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Im Folgenden seine Original-Ausführungen in Englisch.
Afren (London: AFR, OTC: AFRNF) is primarily an oil-focused independent producer and represents a pure play on Africa. To date, the company’s strategy has focused on acquiring proven fields in West Africa that remain largely undeveloped. These overlooked gems may not be able to move the proverbial needle for a major integrated oil company like ExxonMobil (NYSE: XOM), but can be huge successes for a relatively small firm like Afren, whose market capitalization is $1.5 billion.
Afren already produces oil, and the company’s output should grow tremendously in coming quarters. In fact, its production is already expanding at an impressive clip: In 2009 Afren averaged 22,100 barrels per day (bbl/day) of oil, up from 3,800 bbl/day in 2008. Management estimates that the company will produce over 60,000 bbl/day of oil by the first half of 2011—roughly triple the rate of production in 2009.
Fields off the coast of Nigeria form the center of Afren’s operations. Much of Afren’s current production comes from Okoro, an offshore field in the southeastern part of Nigeria, not far from the border with Cameroon.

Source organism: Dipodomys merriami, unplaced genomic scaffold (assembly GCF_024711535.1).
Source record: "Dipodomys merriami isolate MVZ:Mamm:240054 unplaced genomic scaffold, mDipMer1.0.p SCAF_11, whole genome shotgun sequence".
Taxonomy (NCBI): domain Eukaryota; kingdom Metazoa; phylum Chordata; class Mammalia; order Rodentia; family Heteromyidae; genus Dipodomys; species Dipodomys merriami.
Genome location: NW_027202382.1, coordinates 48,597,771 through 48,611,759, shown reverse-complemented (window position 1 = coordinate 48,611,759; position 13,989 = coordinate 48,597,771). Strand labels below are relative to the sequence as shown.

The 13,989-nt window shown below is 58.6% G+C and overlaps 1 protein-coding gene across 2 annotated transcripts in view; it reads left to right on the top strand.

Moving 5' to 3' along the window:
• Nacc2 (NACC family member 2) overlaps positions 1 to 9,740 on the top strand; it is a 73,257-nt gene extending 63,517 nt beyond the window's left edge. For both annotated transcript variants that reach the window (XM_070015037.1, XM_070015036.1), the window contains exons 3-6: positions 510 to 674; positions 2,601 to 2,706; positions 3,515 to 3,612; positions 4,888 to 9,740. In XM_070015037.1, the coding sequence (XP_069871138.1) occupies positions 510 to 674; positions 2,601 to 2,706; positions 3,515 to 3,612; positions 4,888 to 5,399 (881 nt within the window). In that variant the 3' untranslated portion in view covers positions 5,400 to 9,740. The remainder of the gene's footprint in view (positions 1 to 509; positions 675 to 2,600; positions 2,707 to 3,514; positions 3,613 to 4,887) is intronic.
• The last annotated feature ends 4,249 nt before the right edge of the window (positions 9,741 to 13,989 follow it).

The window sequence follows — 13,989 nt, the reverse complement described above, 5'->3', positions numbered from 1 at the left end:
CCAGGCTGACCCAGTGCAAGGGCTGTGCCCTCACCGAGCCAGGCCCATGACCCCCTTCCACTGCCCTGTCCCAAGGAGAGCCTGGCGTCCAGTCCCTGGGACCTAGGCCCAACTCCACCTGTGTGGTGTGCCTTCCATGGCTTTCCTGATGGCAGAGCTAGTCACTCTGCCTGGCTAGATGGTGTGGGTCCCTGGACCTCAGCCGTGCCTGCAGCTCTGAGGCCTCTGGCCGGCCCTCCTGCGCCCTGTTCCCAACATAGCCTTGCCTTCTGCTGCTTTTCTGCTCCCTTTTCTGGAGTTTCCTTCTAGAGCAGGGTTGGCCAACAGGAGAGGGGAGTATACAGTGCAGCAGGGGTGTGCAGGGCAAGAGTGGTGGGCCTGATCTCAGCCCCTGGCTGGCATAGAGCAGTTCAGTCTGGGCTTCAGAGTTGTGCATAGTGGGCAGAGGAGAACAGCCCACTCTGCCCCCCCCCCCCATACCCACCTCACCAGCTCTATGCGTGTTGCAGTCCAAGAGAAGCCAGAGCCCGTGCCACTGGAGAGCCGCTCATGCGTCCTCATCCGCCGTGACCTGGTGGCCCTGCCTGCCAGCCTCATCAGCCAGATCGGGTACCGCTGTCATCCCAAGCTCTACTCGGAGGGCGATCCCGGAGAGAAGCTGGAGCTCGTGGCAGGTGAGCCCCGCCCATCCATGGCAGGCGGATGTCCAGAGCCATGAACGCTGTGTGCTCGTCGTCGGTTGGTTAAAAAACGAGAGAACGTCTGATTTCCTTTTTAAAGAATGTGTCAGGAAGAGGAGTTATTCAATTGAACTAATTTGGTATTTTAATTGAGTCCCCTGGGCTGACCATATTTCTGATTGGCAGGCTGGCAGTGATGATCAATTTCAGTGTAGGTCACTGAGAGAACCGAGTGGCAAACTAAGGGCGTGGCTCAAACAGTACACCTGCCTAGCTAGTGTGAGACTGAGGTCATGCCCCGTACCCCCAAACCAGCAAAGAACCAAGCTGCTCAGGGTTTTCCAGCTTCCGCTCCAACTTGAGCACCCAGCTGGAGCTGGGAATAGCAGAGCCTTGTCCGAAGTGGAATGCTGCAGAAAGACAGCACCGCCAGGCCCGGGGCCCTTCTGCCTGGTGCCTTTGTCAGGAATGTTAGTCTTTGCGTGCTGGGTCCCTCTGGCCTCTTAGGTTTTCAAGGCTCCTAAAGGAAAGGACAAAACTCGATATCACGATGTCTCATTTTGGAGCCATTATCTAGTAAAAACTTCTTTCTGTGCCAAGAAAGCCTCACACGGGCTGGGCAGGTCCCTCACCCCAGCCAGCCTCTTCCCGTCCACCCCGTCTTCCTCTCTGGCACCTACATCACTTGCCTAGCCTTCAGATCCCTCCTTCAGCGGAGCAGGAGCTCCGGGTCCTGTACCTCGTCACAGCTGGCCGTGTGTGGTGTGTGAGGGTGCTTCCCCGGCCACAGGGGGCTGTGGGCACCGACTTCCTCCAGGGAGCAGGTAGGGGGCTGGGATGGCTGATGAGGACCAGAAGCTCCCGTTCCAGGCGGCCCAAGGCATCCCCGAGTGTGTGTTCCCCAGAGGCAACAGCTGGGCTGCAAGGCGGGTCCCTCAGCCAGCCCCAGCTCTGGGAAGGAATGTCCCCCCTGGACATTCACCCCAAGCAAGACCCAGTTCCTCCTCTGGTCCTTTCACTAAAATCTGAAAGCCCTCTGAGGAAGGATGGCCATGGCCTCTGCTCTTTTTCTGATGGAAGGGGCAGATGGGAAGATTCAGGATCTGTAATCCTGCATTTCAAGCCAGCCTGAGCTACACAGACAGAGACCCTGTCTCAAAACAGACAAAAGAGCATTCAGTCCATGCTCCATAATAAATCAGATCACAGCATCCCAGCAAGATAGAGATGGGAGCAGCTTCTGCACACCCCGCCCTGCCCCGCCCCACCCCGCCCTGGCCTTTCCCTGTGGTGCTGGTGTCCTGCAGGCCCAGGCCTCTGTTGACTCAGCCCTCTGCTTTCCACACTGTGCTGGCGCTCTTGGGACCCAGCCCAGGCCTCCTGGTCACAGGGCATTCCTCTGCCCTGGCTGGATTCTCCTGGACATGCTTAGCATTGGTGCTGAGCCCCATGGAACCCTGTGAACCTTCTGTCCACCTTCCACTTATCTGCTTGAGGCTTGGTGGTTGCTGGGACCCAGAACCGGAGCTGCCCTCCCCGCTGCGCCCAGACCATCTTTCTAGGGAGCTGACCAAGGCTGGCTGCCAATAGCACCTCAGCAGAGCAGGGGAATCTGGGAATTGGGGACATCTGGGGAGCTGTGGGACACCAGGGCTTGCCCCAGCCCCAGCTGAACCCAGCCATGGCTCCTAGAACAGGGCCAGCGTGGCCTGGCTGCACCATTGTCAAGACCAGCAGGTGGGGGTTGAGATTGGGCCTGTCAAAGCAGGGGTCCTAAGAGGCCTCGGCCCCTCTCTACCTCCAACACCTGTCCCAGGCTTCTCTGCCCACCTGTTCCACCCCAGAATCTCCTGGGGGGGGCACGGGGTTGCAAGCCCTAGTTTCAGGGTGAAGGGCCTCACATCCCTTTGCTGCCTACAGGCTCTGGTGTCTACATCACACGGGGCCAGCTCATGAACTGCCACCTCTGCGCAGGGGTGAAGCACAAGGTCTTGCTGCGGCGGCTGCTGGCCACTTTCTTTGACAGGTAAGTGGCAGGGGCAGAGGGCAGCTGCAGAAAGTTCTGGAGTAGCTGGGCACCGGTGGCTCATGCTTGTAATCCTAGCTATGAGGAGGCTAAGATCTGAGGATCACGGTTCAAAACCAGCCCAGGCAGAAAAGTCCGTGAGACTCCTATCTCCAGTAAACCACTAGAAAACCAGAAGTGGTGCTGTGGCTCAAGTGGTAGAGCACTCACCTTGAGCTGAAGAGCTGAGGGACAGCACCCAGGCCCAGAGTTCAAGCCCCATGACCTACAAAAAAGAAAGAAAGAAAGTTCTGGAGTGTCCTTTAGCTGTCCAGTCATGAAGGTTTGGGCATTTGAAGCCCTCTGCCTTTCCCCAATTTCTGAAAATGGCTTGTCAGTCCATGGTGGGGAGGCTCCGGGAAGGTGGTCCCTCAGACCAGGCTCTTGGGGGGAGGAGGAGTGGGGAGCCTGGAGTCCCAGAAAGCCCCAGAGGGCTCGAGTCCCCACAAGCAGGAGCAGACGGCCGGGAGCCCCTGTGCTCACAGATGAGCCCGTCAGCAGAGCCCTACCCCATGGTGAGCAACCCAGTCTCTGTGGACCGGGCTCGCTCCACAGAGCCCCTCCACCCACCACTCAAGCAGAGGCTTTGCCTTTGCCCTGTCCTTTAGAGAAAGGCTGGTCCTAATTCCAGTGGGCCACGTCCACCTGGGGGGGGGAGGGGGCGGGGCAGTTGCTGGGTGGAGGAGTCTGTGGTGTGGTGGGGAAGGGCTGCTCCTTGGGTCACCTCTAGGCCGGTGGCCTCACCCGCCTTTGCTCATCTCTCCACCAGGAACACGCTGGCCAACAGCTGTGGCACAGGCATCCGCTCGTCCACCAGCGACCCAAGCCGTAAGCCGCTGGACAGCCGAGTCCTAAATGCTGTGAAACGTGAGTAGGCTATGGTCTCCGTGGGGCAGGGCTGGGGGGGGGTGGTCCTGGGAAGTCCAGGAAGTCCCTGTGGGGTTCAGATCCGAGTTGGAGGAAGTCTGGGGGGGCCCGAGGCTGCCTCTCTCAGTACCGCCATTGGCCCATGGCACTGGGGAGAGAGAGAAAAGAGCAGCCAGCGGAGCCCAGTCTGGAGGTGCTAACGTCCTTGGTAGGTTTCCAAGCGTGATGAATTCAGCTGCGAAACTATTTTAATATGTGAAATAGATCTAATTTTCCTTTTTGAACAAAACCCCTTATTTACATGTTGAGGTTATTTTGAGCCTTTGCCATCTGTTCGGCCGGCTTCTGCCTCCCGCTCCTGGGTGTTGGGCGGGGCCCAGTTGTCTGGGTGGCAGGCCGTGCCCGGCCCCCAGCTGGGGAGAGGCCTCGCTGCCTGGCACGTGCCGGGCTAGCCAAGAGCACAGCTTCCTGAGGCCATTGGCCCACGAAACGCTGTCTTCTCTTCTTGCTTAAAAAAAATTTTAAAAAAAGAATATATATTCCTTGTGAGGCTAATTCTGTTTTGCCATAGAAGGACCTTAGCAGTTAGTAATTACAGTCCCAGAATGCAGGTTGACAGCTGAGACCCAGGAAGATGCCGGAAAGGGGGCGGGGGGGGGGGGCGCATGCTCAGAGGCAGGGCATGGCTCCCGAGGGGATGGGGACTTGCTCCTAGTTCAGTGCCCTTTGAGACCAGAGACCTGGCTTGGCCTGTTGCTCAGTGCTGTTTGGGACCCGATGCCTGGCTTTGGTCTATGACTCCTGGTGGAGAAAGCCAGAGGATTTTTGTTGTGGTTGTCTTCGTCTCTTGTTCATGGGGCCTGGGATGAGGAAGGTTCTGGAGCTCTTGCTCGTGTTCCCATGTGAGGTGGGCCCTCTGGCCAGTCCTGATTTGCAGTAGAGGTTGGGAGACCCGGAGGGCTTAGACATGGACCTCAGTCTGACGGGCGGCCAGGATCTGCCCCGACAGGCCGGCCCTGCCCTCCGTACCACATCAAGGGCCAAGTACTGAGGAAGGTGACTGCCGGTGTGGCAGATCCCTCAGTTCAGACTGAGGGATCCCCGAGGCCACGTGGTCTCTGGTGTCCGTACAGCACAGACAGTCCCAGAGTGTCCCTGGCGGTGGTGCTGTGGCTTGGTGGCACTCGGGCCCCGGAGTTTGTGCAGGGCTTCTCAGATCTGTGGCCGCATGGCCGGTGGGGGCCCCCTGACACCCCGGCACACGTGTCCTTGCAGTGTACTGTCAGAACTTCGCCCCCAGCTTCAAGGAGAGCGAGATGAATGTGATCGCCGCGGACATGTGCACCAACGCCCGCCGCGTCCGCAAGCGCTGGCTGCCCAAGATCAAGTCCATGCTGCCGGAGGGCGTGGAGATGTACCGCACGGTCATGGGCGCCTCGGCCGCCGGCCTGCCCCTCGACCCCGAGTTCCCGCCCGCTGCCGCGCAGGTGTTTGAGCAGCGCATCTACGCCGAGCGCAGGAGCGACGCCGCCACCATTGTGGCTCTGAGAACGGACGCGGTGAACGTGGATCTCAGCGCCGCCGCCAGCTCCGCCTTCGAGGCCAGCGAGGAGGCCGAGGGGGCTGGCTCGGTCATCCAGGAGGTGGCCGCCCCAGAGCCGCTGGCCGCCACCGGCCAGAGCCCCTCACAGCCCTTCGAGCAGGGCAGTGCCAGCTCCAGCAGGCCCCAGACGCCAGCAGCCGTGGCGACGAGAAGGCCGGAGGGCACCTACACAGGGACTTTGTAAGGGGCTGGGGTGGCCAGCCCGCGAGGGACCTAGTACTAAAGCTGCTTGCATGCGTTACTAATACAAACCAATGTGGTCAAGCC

Afren also has interests in blocks off the coasts of Ghana and the Cote d’Ivoire, some of which are located along the same trend as the Jubilee, Twenboa, and Venus finds that have attracted so much attention from producers in recent months.
Afren has exactly what I look for in an exploration-focused firm: multiple near-term catalysts, strong production growth, and a book of planned prospects with different risk levels. Afren [is] a Buy under 115 pence ($1.75). I recommend that all investors buy this stock on the London exchange rather than purchasing the US over-the-counter stock—the latter lacks sufficient liquidity.
Based in Scotland, Cairn Energy (London: CNE; OTC: CRNCY) is an oil-focused exploration and production company with two main upside catalysts: growing production from its projects in India and exploratory activities in Greenland.
Cairn Energy’s Indian plays are in an advanced stage of development, and the company expects strong cash flows from its Indian projects to support exploration under way in Greenland.
Whereas Cairn Energy’s Indian operations offer fairly reliable up side, its endeavors in Greenland represent more of a speculative growth story. Cairn Energy estimates the probability of sinking a successful well in this area is just 9% to 14%. These odds are actually better than average for a reservoir this unexplored and remote. And the upside is enormous: Cairn has estimated that the area might contain over four billion barrels of recoverable oil if it proves out.
I expect the company to produce a steady stream of well results over the next year and a half. Don’t expect the stock to get crushed if the wells come up dry; most investors have already factored in the play’s high risk. But any exploration success could have huge upside implications, because it would raise the value and odds of Cairn Energy’s success across all of Greenland’s acreage.